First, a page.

Patient charter in need of a legal remedy to make it effective

Shirin Syed | Updated on March 15, 2019

The long overdue initiative that seeks to ensure patient rights still has ground to cover

On August 30, 2018, the Ministry of Health and Family Welfare released the first ‘Charter of Patient Rights’ (a draft version) in the country, laying down the 17 basic rights of a patient.

This Draft Charter is prepared by the National Human Rights Commission (NHRC) and draws its inspiration from various national, international and constitutional obligations, including the Constitution of India, Indian Medical Council (Professional Conduct, Etiquette and Ethics) Regulations 2002, the Consumer Protection Act 1986, the Drugs and Cosmetic Act 1940 and the Clinical Establishment Act 2010, besides other relevant rules and standards framed under each, apart from the judgments given by various legal forums.

Consolidating various rights available to patients into a single document and thereby making them available would generate widespread awareness about what the public should expect from the healthcare providers regarding the quality of care, as well as the information. It outlines the right to quality products, consent on clinical trials and redress mechanisms too.

In fact, the Draft Charter also explains the responsibilities of patients and caretakers so that hospitals and doctors can perform their work satisfactorily.

The NHRC believes that this Charter of Patient Rights will be an enabling document to ensure the protection and promotion of human rights of those who are among some of the most vulnerable sections of society — ordinary patients and citizens seeking healthcare, across India. It is expected that it will act as a guidance document for the Union and State governments to formulate concrete mechanisms so that patient rights are given adequate protection. This is indeed a welcome step and the intention of protecting the rights and well-being of the patient needs to be applauded as there have been increasing instances of exploitation and violation of patient rights.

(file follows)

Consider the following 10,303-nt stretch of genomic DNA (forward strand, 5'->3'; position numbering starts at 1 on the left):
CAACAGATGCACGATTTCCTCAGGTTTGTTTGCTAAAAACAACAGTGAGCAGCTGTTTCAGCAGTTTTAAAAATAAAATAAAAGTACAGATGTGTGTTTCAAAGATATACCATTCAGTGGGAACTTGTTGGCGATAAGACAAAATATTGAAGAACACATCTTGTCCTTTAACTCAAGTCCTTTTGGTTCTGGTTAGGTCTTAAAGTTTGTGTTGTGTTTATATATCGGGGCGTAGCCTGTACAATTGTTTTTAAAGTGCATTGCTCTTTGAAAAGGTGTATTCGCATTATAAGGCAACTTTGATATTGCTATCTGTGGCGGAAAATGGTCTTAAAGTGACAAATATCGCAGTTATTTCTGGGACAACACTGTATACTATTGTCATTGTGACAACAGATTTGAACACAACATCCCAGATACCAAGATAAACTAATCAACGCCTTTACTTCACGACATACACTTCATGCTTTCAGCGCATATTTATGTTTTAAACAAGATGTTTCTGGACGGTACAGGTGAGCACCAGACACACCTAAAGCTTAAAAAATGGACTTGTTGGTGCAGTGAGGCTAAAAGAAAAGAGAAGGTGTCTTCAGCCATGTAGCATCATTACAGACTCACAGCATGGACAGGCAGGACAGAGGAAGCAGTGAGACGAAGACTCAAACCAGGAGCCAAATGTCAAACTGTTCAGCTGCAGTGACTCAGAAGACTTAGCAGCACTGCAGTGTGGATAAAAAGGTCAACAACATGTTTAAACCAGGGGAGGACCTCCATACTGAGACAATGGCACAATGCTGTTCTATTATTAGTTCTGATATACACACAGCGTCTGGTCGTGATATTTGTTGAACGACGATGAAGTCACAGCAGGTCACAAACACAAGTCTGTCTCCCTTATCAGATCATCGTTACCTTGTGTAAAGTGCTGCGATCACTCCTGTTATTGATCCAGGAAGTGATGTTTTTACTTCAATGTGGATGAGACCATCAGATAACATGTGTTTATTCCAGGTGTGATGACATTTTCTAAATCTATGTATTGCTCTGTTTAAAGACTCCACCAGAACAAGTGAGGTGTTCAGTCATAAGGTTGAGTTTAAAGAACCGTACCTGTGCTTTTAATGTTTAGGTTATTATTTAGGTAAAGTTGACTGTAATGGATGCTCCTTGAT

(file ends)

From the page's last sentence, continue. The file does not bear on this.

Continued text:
However, the charter is silent on the exorbitant charges of private hospitals, for example.


There is ample evidence in the public domain on the exploitation of patients. For instance, the exorbitant billing of ₹16 lakh for the 15-day treatment of dengue of a seven-year-old girl who finally succumbed to the disease. Another example is of cardiac stents, whose price has been reduced up to 87 per cent and capped at ₹30,000 by the National Pharmaceutical Pricing Authority.

Unfortunately, the entire benefit of this measure taken by the NPPA appears to have not reached patients as the overall cost of the procedure has been increased as a consequence.

Instances are being seen where patients have to pay more or less the same amount as the cost for the procedure as it was before the capping. Such practices of inflating procedure costs to make up for the price-cap on stents defeats the original purpose.

Therefore, there is an urgent need to develop standard treatment guidelines and to have a ceiling on the cost of procedures as part of the charter. The denial of healthcare at affordable cost amounts to the violation of human rights guaranteed under the Constitution. In the absence of a “right to standardised and affordable health procedures,” the charter would not offer real relief to patients and their families.

Another important question is on the compliance of hospitals with the Patient Charter. Considering the power asymmetries, hospitals are unlikely to comply with the charter in the absence of legal sanctions.

Therefore, the patient rights enumerated in the charter should be made into a law backed with sanctions in case of non-compliance. The absence of enforcement by law will make the Patient Charter a toothless tiger.

Further, given the poor public investment in health, the Government of India has an urgent obligation to intervene to ensure access to affordable healthcare, for its people, and protect them from exploitation by healthcare institutions, both private and public. But the moot question, especially in the run-up to the parliamentary elections, is whether our political parties will uphold the right to health and legislate to ensure its effectiveness?

The writer is a researcher on Intellectual Property with the North Maharashtra University. Views are personal

Published on March 15, 2019

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